Focusing on three broad topics – school-related, skills for life and skills for work – they help bring clarity about the way forward at the national and state levels, and strengthen interventions for adolescents. 

UNICEF In Action

Strategic Policy and Planning

UNICEF has been participating in fora provided by government counterparts for policy and planning as also in processes for planning and review in collaboration with state governments.  UNICEF has been contributing to important policy dialogues led by the Rashtriya Madhyamik Shiksha Abhiyan (RMSA) and Department of Secondary Education. This includes advocacy for specific government directives to facilitate effective interventions for students of the secondary grades.

Evidence Based Administrative Interventions for promoting Girls’ Education

Towards developing an evidence based tool to inform management decisions for targeted interventions to promote girls’ education, a digital Gender Atlas is has been developed by UNICEF for MHRD, GOI. The prototype of the Gender Atlas for has been made avaiable and will be replicated for all states and union territories in the country in 2015.  

Quality Education

In selected states RMSA has been supported by UNICEF in the area of Science and Mathematics teaching. Mobile Science Laboratories have also been supported in one instance. Use of ICT for teacher education in one state has not only led to interactive classrooms but has motivated teachers to innovate and creatively transact lessons in class.

Alongside this teachers have formed subject specific forums and these have proved very useful in furthering the pedagogical content and methodology in the teaching process. Most importantly, these fora have provided a platform to teachers for fruitful intellectual exchange and enhancing the quality of their work.   

Empowerment of Students

Realising the potential of students, particularly girls, and the fact that there is a lot to learn from the experience of constituting adolescent collectives in upper primary schools, the idea of constituting similar collectives at the secondary level are under discussion with RMSA.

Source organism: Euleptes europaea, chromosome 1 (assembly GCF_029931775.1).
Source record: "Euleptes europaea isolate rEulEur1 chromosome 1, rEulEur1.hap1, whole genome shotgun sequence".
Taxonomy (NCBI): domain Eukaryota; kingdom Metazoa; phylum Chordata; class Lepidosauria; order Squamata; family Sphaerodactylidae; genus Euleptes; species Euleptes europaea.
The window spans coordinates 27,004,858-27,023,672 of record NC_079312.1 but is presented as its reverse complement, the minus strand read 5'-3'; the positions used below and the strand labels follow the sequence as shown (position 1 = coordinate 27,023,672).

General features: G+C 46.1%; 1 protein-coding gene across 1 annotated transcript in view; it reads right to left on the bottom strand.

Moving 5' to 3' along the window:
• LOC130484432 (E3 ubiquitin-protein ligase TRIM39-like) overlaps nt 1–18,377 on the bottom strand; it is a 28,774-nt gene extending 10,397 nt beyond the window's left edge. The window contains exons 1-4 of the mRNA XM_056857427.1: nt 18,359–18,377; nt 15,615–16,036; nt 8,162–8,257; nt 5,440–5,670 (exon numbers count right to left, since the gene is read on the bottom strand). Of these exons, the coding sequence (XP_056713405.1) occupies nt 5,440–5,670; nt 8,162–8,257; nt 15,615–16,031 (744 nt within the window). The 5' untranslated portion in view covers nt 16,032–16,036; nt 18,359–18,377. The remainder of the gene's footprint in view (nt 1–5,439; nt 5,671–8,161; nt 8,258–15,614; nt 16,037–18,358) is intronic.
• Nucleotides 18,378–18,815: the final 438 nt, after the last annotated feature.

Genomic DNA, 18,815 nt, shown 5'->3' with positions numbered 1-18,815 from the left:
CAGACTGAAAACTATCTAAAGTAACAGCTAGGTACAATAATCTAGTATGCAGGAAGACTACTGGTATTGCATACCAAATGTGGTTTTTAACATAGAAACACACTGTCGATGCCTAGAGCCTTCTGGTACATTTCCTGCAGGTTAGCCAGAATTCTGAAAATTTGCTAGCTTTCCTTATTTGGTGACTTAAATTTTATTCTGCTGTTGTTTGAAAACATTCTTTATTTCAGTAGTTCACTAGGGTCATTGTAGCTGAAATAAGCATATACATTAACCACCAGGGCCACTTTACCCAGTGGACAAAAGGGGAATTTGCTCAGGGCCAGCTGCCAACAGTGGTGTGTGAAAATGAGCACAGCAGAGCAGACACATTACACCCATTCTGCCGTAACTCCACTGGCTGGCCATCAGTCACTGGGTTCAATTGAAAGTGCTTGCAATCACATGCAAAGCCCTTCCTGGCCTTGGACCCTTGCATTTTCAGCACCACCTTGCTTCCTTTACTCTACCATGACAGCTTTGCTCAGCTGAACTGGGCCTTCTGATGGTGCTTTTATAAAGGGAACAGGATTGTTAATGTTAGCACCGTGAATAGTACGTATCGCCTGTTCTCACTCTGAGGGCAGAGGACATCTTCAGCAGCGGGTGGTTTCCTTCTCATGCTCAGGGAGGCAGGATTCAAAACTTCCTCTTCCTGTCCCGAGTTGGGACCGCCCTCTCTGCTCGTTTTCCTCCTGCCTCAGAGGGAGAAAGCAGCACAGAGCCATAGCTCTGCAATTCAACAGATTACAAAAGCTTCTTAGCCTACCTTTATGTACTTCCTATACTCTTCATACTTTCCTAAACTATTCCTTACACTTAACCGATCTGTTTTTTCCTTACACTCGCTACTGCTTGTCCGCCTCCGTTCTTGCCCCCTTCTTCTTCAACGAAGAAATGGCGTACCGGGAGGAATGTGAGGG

Taking a cue from an initiative on ‘education to employment’ that is being implemented in a selected number of state run secondary schools that has been integrated in the school routine and teachers are trained in effective use of the materials and methods developed for the intervention, UNICEF is preparing to launch the same programme in KGBVs with an added component of life skills.

In collaboration with the Department of School Education and Literacy, Ministry of Human Resource Development, Government of India, a workshop on adolescent education had been concluded and another has been scheduled in December 2014.

They will provide valuable insights on programming priorities for RMSA and potential areas of partnerships with UNICEF. The workshop focus is on perspective building about issues and concerns of adolescents that make them vulnerable and what is required to prepare them for life. It aims to bring to the table aspects of adolescence that are usually not talked about and are consequently left out while programme planning.

Learnings and experiences of intervention in these areas are shared to create awareness about programmatic possibilities as well as potential resources that may be tapped.  While dwelling on the three broad strands of (i) school related aspects (ii) skills for life and (iii) skills for work, it is also expected to facilitate clarity on the way forward at the national and state levels and strengthen interventions for adolescents.